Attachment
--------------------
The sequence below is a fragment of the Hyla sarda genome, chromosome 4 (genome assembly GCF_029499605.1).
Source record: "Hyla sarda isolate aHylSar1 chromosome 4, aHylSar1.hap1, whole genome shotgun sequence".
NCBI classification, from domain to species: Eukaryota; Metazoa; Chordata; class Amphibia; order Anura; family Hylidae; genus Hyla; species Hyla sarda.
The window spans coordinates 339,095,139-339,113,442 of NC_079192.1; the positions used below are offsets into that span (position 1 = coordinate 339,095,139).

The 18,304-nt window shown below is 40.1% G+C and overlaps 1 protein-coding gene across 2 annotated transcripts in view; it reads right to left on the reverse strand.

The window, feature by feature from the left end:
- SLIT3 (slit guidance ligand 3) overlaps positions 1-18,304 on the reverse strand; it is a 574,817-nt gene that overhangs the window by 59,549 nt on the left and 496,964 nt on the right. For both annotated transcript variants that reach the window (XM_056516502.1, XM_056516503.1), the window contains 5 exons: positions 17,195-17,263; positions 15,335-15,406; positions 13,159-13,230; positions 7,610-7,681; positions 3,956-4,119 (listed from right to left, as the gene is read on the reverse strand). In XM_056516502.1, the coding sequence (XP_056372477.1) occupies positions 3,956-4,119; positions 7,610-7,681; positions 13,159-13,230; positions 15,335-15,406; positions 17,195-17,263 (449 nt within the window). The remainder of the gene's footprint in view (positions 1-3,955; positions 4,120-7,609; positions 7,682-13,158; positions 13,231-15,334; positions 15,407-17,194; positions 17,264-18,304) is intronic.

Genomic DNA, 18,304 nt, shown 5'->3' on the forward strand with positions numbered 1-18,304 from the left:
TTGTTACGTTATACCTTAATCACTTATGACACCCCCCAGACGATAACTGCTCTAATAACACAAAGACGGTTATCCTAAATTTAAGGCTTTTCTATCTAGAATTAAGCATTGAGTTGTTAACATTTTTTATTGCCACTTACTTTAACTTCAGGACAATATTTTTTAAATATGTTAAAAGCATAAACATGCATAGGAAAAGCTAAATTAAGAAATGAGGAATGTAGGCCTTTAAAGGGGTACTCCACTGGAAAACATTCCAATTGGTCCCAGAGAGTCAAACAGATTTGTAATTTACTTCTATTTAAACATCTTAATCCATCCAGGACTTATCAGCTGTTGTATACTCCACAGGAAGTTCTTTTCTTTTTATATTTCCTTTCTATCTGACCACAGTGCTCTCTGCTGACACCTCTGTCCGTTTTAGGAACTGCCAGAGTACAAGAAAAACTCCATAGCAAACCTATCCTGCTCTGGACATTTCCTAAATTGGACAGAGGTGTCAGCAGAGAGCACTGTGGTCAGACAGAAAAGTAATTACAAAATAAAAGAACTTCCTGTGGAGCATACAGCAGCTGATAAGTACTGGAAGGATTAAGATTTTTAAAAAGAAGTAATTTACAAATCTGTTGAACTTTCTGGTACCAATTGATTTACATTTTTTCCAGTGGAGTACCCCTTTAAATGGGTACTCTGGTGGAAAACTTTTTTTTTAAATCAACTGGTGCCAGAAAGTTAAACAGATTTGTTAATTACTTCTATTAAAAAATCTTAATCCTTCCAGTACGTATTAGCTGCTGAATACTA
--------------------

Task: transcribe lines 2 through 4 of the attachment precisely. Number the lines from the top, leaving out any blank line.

Source record: "Hyla sarda isolate aHylSar1 chromosome 4, aHylSar1.hap1, whole genome shotgun sequence".
NCBI classification, from domain to species: Eukaryota; Metazoa; Chordata; class Amphibia; order Anura; family Hylidae; genus Hyla; species Hyla sarda.
The window spans coordinates 339,095,139-339,113,442 of NC_079192.1; the positions used below are offsets into that span (position 1 = coordinate 339,095,139).